Most read reports
- Leave No One Behind: Disaster Resilience for Sustainable Development - Asia-Pacific Disaster Report 2017
- Asia and the Pacific: Weekly Regional Humanitarian Snapshot (10 - 16 January 2017)
- Mongolia Severe Winter: Humanitarian Report (as of 15 Feb 2017)
- Mongolia: Severe Winter Condition (MDRMN006) Emergency Appeal Operations Update n° 3 - 12 month update
- Asia and the Pacific: Weekly Regional Humanitarian Snapshot (20 - 27 December 2016)
Description of the disaster
The IFRC said today that with well over half of Mongolia now facing at least a ‘high risk’ of a third consecutive winter dzud, it’s augmenting its operation for the 2016–17 disaster to support preparedness and capacity building with the Mongolian Red Cross Society (MRCS); this follows “close consultation with the affected population and relevant authorities”.
• 17 December 2016: An information bulletin is issued highlighting the upcoming dzud and its potential impacts. The bulletin informs that more likely, it is the northern part of country that will be most affected.
It also indicates that shortage of food is already impacting more than 16,000 families that had to move to new pastures.
FOOD SECURITY SNAPSHOT
Prolonged drought in 2017 acutely affected crop production and livestock conditions
Wheat import requirements in 2017/18 forecast to sharply increase on reduced output
Prices of beef and mutton decreased seasonally in recent months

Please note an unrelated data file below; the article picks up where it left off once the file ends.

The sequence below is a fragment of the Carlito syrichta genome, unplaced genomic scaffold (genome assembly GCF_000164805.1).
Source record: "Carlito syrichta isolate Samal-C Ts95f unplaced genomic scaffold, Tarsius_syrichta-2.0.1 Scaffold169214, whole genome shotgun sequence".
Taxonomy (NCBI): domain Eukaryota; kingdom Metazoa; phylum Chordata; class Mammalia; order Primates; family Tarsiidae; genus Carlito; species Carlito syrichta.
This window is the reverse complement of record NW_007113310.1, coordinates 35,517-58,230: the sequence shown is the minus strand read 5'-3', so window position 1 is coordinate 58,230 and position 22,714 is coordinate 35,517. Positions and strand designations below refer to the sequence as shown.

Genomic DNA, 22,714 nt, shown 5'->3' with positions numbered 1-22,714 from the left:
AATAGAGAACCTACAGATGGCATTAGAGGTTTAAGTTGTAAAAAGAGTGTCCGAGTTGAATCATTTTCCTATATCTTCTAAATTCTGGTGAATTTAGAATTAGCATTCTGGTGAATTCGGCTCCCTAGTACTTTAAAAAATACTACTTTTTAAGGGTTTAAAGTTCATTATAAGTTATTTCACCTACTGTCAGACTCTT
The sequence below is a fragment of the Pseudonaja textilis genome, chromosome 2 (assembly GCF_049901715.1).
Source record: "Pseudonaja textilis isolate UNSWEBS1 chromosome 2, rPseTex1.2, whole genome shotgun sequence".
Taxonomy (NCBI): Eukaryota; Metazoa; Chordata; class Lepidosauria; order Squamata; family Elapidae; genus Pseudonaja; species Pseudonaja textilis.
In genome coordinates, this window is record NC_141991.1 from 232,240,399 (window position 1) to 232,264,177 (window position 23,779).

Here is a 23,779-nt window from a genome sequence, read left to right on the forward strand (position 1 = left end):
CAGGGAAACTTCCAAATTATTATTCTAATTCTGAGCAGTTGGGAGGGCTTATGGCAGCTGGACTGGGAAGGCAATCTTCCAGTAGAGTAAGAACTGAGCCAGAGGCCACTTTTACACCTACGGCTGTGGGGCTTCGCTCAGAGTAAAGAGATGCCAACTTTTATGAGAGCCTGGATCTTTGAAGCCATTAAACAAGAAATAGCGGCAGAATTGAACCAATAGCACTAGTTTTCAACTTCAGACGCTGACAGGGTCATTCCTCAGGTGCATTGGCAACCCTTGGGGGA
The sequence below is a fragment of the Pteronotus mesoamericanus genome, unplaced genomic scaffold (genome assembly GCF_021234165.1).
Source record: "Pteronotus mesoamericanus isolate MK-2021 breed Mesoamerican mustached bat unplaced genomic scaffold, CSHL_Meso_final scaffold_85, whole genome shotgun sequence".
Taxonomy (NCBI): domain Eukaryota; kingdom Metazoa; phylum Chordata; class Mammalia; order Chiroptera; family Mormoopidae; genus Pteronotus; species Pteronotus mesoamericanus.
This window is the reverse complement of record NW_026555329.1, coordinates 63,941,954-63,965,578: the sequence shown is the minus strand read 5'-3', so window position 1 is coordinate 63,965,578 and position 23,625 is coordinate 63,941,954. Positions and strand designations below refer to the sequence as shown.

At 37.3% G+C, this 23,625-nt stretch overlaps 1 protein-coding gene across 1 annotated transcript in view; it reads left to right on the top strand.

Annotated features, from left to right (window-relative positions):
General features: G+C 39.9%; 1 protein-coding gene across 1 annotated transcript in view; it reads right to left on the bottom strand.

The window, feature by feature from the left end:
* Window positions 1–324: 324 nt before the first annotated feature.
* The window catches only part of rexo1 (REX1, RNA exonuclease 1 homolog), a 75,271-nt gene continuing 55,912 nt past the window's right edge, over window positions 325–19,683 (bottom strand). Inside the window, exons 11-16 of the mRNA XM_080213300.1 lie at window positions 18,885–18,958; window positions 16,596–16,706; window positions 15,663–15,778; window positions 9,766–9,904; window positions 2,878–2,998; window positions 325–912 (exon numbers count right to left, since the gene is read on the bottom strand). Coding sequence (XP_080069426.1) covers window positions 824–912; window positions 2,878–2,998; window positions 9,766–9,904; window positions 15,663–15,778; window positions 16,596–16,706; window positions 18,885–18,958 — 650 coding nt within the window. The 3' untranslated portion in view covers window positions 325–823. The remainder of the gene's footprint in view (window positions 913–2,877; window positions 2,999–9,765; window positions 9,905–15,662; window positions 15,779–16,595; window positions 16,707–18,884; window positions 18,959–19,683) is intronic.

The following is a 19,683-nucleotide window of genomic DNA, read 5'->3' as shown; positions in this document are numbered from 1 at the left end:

Crop production in 2017 acutely affected by severe drought
A severe drought in mid-2017 gravely affected large agricultural producing areas and pasture rangelands.
The 2017 production of wheat, the country's main staple food, is forecast at 231 000 tonnes, almost half of last year’s high level and more than 40 percent lower than the average of the previous five years. The impact on other crops, including potatoes, barley, oats and buckwheat, was also severe.
This revised Emergency Appeal seeks a total of 856,387 Swiss francs (increased from 655,512 Swiss Francs) to enable the International Red Cross and Red Crescent Societies (IFRC) to support the Mongolian Red Cross Society (MRCS) to deliver assistance and support to some 11,264 people for 13 months (increased from 10 months) with a focus on health; livelihoods, nutrition, food security; shelter (including household needs), disaster risk reduction (DRR) and National Society capacity building.